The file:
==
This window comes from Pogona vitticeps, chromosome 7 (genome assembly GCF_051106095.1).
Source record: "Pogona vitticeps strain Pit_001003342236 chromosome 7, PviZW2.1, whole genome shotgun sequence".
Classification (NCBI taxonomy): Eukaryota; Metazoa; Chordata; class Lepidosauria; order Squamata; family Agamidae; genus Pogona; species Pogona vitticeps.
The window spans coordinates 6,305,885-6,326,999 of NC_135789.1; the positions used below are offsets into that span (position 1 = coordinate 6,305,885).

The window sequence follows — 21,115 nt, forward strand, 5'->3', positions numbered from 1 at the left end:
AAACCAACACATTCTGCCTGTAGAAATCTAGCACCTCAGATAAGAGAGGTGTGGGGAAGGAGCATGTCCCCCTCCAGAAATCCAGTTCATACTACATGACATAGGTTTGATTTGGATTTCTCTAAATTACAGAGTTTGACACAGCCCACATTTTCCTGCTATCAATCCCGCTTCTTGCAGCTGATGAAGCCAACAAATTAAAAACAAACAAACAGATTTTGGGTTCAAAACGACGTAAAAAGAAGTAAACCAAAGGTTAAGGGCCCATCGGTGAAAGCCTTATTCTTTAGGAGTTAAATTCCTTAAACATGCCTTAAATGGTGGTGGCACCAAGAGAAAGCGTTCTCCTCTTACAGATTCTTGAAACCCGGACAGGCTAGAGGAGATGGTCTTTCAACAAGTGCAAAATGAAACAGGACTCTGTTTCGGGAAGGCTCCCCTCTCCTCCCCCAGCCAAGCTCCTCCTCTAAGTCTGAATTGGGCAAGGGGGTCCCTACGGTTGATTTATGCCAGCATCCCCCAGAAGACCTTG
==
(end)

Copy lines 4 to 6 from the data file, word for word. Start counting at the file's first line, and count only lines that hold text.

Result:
The window spans coordinates 6,305,885-6,326,999 of NC_135789.1; the positions used below are offsets into that span (position 1 = coordinate 6,305,885).

The window sequence follows — 21,115 nt, forward strand, 5'->3', positions numbered from 1 at the left end:
AAACCAACACATTCTGCCTGTAGAAATCTAGCACCTCAGATAAGAGAGGTGTGGGGAAGGAGCATGTCCCCCTCCAGAAATCCAGTTCATACTACATGACATAGGTTTGATTTGGATTTCTCTAAATTACAGAGTTTGACACAGCCCACATTTTCCTGCTATCAATCCCGCTTCTTGCAGCTGATGAAGCCAACAAATTAAAAACAAACAAACAGATTTTGGGTTCAAAACGACGTAAAAAGAAGTAAACCAAAGGTTAAGGGCCCATCGGTGAAAGCCTTATTCTTTAGGAGTTAAATTCCTTAAACATGCCTTAAATGGTGGTGGCACCAAGAGAAAGCGTTCTCCTCTTACAGATTCTTGAAACCCGGACAGGCTAGAGGAGATGGTCTTTCAACAAGTGCAAAATGAAACAGGACTCTGTTTCGGGAAGGCTCCCCTCTCCTCCCCCAGCCAAGCTCCTCCTCTAAGTCTGAATTGGGCAAGGGGGTCCCTACGGTTGATTTATGCCAGCATCCCCCAGAAGACCTTG